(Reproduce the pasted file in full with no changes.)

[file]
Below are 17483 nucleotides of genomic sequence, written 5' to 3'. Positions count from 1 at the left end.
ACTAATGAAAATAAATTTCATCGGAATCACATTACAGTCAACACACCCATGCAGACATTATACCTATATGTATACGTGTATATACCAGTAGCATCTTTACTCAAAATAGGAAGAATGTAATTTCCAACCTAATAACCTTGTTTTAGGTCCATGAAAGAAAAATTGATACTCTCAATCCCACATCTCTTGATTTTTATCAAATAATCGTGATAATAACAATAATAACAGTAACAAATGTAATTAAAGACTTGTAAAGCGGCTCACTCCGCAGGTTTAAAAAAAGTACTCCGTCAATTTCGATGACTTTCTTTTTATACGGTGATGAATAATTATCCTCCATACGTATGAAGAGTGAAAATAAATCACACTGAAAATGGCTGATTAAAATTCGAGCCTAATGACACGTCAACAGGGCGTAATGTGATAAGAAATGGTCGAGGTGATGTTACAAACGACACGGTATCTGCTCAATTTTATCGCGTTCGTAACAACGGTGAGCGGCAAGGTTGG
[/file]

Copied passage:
Below are 17483 nucleotides of genomic sequence, written 5' to 3'. Positions count from 1 at the left end.
ACTAATGAAAATAAATTTCATCGGAATCACATTACAGTCAACACACCCATGCAGACATTATACCTATATGTATACGTGTATATACCAGTAGCATCTTTACTCAAAATAGGAAGAATGTAATTTCCAACCTAATAACCTTGTTTTAGGTCCATGAAAGAAAAATTGATACTCTCAATCCCACATCTCTTGATTTTTATCAAATAATCGTGATAATAACAATAATAACAGTAACAAATGTAATTAAAGACTTGTAAAGCGGCTCACTCCGCAGGTTTAAAAAAAGTACTCCGTCAATTTCGATGACTTTCTTTTTATACGGTGATGAATAATTATCCTCCATACGTATGAAGAGTGAAAATAAATCACACTGAAAATGGCTGATTAAAATTCGAGCCTAATGACACGTCAACAGGGCGTAATGTGATAAGAAATGGTCGAGGTGATGTTACAAACGACACGGTATCTGCTCAATTTTATCGCGTTCGTAACAACGGTGAGCGGCAAGGTTGG